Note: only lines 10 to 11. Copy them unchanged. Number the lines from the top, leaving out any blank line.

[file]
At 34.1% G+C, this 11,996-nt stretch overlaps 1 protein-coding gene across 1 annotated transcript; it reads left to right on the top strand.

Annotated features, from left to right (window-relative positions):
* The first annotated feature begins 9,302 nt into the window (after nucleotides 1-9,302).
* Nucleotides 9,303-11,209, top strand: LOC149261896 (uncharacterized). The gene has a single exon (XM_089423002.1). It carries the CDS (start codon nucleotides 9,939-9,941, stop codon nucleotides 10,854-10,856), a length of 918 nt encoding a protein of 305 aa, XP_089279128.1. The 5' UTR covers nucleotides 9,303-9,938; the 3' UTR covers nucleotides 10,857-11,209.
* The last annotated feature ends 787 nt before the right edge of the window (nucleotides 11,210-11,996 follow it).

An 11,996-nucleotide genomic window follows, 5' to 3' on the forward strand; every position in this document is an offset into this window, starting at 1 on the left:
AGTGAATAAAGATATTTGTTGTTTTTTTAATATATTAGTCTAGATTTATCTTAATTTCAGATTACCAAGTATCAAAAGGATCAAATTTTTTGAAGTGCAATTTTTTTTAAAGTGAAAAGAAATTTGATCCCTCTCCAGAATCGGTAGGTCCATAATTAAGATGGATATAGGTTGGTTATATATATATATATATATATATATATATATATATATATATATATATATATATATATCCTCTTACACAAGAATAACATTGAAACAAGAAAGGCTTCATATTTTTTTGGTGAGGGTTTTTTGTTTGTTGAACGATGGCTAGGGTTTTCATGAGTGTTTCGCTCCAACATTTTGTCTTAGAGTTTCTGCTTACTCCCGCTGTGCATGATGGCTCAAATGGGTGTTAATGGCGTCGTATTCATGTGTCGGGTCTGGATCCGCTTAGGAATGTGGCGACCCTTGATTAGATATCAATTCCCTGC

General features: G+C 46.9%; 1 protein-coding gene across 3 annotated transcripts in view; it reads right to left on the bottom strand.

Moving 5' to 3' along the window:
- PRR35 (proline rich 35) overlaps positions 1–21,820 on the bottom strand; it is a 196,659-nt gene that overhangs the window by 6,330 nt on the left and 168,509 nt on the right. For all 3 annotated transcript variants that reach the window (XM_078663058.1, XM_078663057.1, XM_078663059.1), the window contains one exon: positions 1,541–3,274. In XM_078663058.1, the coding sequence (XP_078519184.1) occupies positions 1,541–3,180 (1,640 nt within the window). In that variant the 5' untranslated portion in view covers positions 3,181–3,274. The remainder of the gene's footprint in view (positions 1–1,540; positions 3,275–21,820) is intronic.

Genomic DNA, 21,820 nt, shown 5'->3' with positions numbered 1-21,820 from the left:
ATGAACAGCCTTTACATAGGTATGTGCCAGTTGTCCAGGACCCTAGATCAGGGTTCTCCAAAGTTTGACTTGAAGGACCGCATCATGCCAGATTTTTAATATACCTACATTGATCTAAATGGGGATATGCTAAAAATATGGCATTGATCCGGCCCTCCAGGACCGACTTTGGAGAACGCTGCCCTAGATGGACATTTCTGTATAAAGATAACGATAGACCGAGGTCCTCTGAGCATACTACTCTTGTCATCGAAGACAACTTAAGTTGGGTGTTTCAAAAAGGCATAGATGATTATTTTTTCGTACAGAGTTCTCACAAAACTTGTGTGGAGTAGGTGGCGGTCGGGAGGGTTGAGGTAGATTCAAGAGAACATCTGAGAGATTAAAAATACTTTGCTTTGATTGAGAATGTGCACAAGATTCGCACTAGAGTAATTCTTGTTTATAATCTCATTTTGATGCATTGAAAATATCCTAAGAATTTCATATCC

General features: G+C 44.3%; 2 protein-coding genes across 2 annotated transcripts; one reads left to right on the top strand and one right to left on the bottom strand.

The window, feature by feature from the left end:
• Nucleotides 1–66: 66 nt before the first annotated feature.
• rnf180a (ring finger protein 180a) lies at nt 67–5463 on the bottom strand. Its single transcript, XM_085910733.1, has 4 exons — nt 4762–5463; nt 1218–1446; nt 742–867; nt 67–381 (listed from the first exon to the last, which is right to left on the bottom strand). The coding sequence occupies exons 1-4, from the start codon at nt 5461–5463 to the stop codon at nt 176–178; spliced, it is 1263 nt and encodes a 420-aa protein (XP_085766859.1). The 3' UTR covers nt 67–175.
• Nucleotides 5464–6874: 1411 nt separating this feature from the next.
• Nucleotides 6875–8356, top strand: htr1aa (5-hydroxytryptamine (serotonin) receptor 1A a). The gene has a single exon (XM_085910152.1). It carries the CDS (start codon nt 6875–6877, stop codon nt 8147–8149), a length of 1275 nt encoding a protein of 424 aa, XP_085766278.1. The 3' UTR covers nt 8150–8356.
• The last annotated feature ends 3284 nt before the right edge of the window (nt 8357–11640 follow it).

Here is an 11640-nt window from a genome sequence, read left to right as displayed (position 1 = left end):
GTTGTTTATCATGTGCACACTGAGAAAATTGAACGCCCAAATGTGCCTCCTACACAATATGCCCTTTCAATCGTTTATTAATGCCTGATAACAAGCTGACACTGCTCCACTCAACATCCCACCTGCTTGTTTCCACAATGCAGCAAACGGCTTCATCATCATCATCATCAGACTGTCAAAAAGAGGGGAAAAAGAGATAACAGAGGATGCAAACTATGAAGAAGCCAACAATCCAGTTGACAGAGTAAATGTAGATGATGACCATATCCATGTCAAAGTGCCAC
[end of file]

- PRR35 (proline rich 35) overlaps positions 1–21,820 on the bottom strand; it is a 196,659-nt gene that overhangs the window by 6,330 nt on the left and 168,509 nt on the right. For all 3 annotated transcript variants that reach the window (XM_078663058.1, XM_078663057.1, XM_078663059.1), the window contains one exon: positions 1,541–3,274. In XM_078663058.1, the coding sequence (XP_078519184.1) occupies positions 1,541–3,180 (1,640 nt within the window). In that variant the 5' untranslated portion in view covers positions 3,181–3,274. The remainder of the gene's footprint in view (positions 1–1,540; positions 3,275–21,820) is intronic.

Genomic DNA, 21,820 nt, shown 5'->3' with positions numbered 1-21,820 from the left: